Phosphor Bronze vs 80/20 Bronze Acoustic Guitar Strings

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Phosphor Bronze vs 80/20 Bronze Acoustic Guitar Strings

Phosphor Bronze vs 80/20 Bronze Acoustic Guitar Strings

Today we’re talking about the different alloys that are available for acoustic guitar strings and what those mean for the sound and playability of your guitar.

So while there are a couple different alloys used in acoustic guitar strings—phosphor bronze, 80/20 bronze, monel, even just standard nickel-plated steel—really the two that are most often used—and I really mean like 98% or 99% of all sets seem to feature these two alloys—are phosphor bronze and 80/20 bronze, so those are the two that we’re really going to focus on today.

For us at Stringjoy those alloys can be found in our Naturals, which is our phosphor alloy, and our Brights, which is our 80/20 alloy.

80/20 Bronze Acoustic Strings

80/20 bronze—technically brass, but commonly known as 80/20 Bronze in guitar player parlance—was one of the most popular alloys throughout the middle of the 20th century before phosphor bronze was brought to market in the 70s.

This is a pretty simple alloy, it’s 80% copper and 20% zinc, it has a really bright, scooped sort of tone—I think it’s best known for its brightness. A lot of players find that it has quite a bit of bass as well. It doesn’t have quite as much midrange as phosphor bronze though, it’s a little bit more of a scooped sort of frequency response overall.

80/20 Bronze is probably the less popular of the two alloys these days, though a lot of players do still really like it. Really if you’re looking for a really, really bright and articulate sound, this is the composition for you.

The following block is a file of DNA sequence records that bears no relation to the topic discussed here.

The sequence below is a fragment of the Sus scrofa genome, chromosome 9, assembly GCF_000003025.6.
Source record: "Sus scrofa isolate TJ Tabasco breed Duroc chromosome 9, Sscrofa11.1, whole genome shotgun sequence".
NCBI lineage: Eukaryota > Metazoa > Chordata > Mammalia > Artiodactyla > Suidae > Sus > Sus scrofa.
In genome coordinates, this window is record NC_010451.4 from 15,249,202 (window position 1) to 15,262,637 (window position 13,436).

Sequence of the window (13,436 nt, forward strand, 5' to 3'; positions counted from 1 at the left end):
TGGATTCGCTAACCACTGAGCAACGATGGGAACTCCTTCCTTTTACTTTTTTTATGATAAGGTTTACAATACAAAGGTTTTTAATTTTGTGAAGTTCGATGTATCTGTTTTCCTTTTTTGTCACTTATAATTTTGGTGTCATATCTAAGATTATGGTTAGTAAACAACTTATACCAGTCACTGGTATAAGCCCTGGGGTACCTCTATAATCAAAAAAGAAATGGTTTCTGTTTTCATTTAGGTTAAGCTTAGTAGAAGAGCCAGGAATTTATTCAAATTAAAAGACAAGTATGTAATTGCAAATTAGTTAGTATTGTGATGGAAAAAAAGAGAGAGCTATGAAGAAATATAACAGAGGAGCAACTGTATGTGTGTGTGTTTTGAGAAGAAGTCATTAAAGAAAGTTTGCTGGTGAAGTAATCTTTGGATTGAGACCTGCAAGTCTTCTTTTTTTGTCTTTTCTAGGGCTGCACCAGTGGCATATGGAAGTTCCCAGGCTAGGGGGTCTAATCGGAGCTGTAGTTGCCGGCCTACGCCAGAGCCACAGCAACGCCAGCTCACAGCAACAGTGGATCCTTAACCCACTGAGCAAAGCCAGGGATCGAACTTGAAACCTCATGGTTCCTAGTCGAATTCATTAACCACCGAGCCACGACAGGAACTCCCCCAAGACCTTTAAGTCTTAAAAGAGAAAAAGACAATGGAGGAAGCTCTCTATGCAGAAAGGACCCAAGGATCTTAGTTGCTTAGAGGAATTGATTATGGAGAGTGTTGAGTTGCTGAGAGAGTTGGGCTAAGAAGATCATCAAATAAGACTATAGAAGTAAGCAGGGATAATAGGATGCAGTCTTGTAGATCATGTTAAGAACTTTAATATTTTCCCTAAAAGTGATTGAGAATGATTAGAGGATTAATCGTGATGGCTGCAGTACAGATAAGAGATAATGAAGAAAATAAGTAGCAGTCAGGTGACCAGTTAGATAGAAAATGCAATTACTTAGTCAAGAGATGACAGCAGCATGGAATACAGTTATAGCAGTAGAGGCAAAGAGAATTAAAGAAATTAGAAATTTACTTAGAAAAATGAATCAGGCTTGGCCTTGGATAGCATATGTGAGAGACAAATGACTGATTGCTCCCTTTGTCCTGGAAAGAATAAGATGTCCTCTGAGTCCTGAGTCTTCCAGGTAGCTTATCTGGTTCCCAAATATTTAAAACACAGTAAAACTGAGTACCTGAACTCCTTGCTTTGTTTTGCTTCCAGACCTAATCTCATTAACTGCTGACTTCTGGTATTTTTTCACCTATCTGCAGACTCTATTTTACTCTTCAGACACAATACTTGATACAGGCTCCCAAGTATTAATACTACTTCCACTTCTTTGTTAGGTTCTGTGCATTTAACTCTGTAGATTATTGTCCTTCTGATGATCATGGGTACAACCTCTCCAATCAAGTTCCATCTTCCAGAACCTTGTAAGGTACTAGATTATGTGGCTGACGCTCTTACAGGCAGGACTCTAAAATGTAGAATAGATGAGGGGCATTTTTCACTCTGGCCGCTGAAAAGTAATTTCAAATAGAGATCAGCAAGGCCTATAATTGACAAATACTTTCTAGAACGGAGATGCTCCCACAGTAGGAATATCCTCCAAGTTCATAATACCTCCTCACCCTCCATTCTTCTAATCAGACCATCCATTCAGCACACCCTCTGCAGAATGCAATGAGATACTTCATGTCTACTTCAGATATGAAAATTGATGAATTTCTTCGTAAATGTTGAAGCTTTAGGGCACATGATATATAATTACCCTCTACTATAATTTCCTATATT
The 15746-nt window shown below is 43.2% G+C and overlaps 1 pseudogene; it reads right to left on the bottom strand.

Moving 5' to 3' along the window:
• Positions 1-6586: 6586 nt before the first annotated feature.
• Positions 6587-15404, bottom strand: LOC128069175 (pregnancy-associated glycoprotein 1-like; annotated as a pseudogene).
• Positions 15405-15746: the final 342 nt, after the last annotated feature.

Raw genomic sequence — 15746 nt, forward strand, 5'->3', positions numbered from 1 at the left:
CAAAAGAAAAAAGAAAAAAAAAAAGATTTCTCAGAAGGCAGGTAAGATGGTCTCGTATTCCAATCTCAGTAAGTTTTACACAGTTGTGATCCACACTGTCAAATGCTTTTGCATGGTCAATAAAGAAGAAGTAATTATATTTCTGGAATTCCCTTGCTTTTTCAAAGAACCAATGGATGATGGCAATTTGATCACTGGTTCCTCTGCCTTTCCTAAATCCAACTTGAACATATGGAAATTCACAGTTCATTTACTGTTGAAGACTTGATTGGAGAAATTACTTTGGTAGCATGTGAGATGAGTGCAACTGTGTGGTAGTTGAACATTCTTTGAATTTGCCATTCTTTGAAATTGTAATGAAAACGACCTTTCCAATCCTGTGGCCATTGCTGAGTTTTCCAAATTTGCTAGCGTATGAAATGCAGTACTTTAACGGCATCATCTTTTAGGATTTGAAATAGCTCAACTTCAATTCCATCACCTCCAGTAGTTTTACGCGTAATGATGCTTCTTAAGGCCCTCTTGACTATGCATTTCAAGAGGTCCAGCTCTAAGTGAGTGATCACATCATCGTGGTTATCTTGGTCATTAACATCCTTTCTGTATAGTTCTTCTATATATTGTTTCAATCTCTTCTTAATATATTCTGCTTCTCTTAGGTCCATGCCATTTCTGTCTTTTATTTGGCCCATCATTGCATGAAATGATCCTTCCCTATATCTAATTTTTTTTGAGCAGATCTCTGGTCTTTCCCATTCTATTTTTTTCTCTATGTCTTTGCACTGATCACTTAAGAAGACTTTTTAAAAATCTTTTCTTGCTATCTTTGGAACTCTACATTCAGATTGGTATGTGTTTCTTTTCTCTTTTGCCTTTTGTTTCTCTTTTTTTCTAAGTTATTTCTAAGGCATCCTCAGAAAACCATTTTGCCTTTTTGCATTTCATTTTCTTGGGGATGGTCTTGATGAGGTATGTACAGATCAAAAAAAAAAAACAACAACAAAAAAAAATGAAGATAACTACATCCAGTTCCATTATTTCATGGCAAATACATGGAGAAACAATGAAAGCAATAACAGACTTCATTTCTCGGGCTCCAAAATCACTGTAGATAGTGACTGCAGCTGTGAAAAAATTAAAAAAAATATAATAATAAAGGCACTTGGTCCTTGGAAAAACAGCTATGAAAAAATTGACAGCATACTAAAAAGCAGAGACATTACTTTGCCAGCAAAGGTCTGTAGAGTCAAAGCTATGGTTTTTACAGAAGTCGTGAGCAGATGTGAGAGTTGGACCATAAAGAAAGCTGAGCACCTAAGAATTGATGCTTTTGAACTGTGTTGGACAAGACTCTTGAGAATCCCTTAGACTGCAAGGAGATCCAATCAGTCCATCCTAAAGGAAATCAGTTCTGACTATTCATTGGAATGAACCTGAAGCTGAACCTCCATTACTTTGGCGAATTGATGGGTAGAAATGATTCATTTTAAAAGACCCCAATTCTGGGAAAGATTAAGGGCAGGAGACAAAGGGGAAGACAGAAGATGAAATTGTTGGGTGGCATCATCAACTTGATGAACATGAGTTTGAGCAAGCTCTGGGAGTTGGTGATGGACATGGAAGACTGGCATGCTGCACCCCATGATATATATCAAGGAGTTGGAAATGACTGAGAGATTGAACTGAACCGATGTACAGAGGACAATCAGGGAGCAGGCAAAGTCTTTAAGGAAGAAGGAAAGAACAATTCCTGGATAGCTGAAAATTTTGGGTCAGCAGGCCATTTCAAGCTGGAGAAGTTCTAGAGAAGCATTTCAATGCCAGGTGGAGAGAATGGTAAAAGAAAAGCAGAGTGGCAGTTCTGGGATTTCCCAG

The main drawback to 80/20 bronze has always been and probably always will be that it really just doesn’t last as long as phosphor bronze for some reasons that we’ll talk about here in a second.

80/20 bronze’s lifespan can vary on the player, but some players with very acidic sweat find that it only lasts for a couple days before it kind of wears out a little bit on them. Some players can get a lot more life out it, especially if they’re wiping their strings down, using a string conditioner, or anything like that, but in general 80/20 bronze in the same conditions is pretty much never going to outlast phosphor bronze.

Phosphor Bronze Acoustic Guitar Strings

Phosphor bronze, on the other hand, is a bit of a newer invention, not really new exactly, as it was back in the second half of the 20th century when we started to see phosphor bronze come into vogue. It seemed to pretty quickly supplant 80/20 bronze in popularity once it hit the market and players became aware of it.

Basically phosphor bronze is 92% copper—so a little bit more copper than 80/20 bronze—has about 8% tin and contains trace amounts of phosphorous, which is what makes it a little bit more corrosion resistant compared to 80/20 bronze.

Phosphor bronze is really known for having a balanced, rather warm response. It has a little bit more mid-range than you see in 80/20 bronze, it doesn’t have those really peaky, ice-picky highs, or that really, really strong bass either. It’s just kind of a nice flat, natural sort of sound—which is why we named ours Naturals!

In general, those are the big tonal differences that we see between phosphor bronze and 80/20 bronze, we don’t generally see that there’s a huge difference in playability, at least not that most players can really tell.

If you haven’t already, check out the video above to hear a sonic comparison of the two alloys.


Check out Stringjoy Strings 


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